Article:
Vascular access problems, being 60 years of age or older at the initiation of hemodialysis, being male, and having coexisting conditions were reported as factors that impact the survival rate. Using a catheter or arteriovenous graft can adversely impact the prognosis, which is consistent with other investigation results. Shunt clotting can be attributed to the impact from diabetes or arteriosclerosis [8, 9]. Other investigations as well have indicated that female hemodialysis patients tend to have a better prognosis [1]. There were no new risk factors that were specifically identified in this investigation. As noted in the results from this investigation, the aging of patients at the initiation of hemodialysis is becoming a problem in other countries as well [10, 11]. The report from England indicates that the age of patients at the initiation of hemodialysis greatly influences the prognosis. When comparing the 5-year survival rates, the survival rate is 70% for patients who are between 45 and 54 years old at the initiation of hemodialysis and only 30% when the patient is between 65 and 74 years old [12]. In addition, a report by Uchida et al. shows a 65% 3-year survival rate for the patient group who have an age of 61.7 ± 14.4 years at the initiation of hemodialysis [13]. The average age at the initiation of hemodialysis for the patient groups of our investigation was 65.24 ± 12.56 years, with a 5-year survival rate of 58%, but there is nothing that can really be done about this. Although it must be considered that almost hemodialysis introduction has been done in emergency in Vietnam, emergency hemodialysis introduction is very hard for old patients. We know that it is better to do planned hemodialysis introduction, but it is impossible in Vietnam now. It is caused by poor management of chronic kidney disease (CKD) and economical problem. It is very difficult for us to do adequate treatment in time. We are short of doctors and medical system to follow up CKD patients. We are trying better in the future.

Similarly, to other countries, the number one cause of death was cardiovascular death. After that, what is distinctive about our investigation is infections. Death caused by infection was primarily pneumonia-related. Even in Vietnam, the country is in a transitional phase, moving from developing status to developed status; the diet has become more westernized. As a result, conditions attributed to lifestyle and diet as well as diabetic patients are also increasing. It is known that diabetic patients undergoing hemodialysis are more susceptible to infection. It is likely that improvements in the sanitary conditions in Vietnam have had a positive impact on the prognosis of hemodialysis patients.

We hope to see improvements not only in the sanitary conditions but in the current low-cost hemodialysis as well. The current cost of hemodialysis for a single session in Vietnam is approximately US$20. In order to achieve this low cost, the dialyzer is reused up to six times. The same blood circuit or access is also reused depending on the circumstances. A high-flux dialyzer and single-use application can be effective for the prognosis of hemodialysis patients for long-term care, but it is quite difficult to achieve this immediately. However, we would like to strive toward making this a reality.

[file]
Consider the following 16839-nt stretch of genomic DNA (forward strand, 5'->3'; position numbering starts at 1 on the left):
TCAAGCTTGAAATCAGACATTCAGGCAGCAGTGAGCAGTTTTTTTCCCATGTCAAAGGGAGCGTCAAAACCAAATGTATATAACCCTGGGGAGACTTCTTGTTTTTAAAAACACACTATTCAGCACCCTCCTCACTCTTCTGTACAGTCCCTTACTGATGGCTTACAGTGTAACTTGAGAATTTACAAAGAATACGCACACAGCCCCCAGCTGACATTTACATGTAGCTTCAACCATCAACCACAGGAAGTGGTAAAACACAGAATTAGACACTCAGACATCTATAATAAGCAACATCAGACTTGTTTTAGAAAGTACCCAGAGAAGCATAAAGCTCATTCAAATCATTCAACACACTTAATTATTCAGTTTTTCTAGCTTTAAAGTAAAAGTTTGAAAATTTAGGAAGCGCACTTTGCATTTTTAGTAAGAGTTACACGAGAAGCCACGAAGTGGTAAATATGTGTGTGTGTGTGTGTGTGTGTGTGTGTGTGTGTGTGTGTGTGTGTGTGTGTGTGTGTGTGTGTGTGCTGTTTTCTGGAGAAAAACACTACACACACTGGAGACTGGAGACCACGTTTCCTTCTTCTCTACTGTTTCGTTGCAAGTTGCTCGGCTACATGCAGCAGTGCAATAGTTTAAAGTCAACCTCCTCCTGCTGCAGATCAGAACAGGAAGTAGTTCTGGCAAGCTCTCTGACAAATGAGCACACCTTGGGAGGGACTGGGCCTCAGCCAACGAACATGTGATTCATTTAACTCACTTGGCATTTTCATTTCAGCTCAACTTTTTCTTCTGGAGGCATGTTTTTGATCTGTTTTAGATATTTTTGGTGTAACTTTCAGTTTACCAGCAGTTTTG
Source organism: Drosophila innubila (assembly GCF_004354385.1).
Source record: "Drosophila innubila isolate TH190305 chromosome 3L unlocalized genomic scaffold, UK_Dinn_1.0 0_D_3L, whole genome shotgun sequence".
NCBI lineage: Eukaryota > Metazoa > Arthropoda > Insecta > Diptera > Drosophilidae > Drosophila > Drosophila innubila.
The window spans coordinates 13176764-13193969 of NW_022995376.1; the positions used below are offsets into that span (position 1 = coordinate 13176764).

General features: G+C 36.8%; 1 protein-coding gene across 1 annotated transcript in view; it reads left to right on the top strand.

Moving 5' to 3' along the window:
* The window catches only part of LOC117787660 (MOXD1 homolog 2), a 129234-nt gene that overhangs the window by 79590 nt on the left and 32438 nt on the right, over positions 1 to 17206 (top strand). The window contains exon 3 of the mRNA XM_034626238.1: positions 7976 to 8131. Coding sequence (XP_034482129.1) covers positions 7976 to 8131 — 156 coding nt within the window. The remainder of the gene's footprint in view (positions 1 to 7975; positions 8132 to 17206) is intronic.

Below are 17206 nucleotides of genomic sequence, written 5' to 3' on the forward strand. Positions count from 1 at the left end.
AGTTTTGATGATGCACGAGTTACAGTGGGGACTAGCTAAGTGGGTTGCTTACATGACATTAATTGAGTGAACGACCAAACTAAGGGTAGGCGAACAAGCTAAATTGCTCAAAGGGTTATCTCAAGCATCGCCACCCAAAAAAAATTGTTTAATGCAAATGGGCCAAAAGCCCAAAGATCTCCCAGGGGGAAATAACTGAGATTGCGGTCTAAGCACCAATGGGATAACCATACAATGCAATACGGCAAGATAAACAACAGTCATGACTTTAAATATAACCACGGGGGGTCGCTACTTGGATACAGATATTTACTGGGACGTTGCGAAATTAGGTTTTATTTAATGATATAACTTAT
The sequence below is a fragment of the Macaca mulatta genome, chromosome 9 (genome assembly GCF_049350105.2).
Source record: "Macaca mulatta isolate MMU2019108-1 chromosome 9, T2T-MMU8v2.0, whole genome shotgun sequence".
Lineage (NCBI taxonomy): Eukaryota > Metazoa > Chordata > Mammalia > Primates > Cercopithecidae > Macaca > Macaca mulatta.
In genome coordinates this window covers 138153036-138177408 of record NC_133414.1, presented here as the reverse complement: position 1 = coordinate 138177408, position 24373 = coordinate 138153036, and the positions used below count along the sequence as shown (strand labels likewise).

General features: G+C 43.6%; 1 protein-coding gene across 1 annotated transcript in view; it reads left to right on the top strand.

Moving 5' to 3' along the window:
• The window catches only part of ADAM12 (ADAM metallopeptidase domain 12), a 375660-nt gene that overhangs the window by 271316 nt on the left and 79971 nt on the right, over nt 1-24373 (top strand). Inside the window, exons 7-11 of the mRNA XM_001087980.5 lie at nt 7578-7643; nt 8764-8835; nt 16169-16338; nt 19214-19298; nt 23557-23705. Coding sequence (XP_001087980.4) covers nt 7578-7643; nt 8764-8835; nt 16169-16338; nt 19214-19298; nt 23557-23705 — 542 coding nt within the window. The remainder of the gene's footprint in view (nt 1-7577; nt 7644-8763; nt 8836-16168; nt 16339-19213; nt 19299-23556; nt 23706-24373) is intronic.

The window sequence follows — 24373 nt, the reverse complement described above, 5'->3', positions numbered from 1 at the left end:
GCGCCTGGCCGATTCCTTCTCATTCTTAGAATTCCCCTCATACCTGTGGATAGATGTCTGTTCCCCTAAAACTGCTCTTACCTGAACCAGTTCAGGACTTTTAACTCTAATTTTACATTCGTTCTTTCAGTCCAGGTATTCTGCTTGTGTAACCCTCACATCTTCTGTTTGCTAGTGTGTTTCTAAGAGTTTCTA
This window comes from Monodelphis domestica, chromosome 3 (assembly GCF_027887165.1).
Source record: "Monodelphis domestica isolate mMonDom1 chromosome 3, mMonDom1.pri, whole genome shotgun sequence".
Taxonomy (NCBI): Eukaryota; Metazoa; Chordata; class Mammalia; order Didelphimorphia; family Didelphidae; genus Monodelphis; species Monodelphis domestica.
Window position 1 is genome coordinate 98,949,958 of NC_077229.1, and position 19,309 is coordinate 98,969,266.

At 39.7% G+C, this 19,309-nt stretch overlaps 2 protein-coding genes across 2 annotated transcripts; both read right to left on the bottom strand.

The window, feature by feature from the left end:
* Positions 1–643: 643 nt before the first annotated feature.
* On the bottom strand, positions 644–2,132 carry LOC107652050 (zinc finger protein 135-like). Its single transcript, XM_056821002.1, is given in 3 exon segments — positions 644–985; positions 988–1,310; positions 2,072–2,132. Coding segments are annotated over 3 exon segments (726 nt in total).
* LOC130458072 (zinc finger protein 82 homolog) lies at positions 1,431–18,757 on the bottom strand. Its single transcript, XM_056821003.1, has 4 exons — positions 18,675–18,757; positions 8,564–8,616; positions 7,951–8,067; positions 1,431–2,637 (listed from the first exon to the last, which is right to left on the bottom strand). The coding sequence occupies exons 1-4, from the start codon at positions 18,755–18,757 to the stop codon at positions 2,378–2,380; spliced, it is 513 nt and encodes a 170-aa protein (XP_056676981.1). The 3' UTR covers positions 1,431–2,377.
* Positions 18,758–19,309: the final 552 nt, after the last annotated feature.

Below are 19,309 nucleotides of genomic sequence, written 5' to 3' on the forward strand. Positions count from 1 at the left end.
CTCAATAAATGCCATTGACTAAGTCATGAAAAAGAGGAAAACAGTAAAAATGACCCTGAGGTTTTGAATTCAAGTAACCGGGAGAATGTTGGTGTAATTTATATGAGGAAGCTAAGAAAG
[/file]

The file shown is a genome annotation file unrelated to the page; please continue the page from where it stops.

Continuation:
Limitations to the study

This study has several limitations like the lack of longitudinal data on all the risk factors such as serum calcium, phosphate, serum albumin, glucose control, lipid profile, and dialyzers, and causes of death might be incorrect, especially in dialysis patients who died at home.

Conclusions

This is the first published statistics related to the survival rate of hemodialysis patients in Vietnam, although the data is only from one hospital. We hope this paper is useful to improve the long-term survival rate in hemodialysis patients in Vietnam.

Abbreviations

AVF: 

Arteriovenous fistula

AVG: 

Arteriovenous graft

CHD: 

Chronic hemodialysis

ESRD: 

End-stage renal disease

HD: 

Hemodialysis

Permcath: 

Permanent catheter (tunnel permanent catheter)

Declarations

Acknowledgements

We thank the directors of the Thong Nhat Hospital, Prof Nguyen Manh Phan and Prof Nguyen Duc Cong for their encouragements, Ms Vu Thi Hoa and Ms Hua To Hoa for assisting us in collecting the data.

Funding

This study has not received any grants.

Availability of data and materials

Please contact author for data requests.

Authors’ contributions

BN carried out the design of the study and collected the data. FF participated in the design of the study, performed the statistical analysis, and edited the draft. Both authors read and approved the final manuscript.

Competing interests

The authors declare that they have no competing interests.

Ethics approval and consent to participate

Thong Nhat Hospital Medical scientific committee number TN-13-06-1997. Patient consent: All patients provided written informed consent before inclusion.

All authors have approved the manuscript and agree with its submission to JSDT official journal Renal Replacement Therapy (RRT).

Open AccessThis article is distributed under the terms of the Creative Commons Attribution 4.0 International License (http://creativecommons.org/licenses/by/4.0/), which permits unrestricted use, distribution, and reproduction in any medium, provided you give appropriate credit to the original author(s) and the source, provide a link to the Creative Commons license, and indicate if changes were made. The Creative Commons Public Domain Dedication waiver (http://creativecommons.org/publicdomain/zero/1.0/) applies to the data made available in this article, unless otherwise stated.

Authors’ Affiliations

(1)
Department of Nephrology and Dialysis, Thong Nhat Hospital
(2)
Department of Nephrology and Dialysis, Hayama Heart Center

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© The Author(s) 2017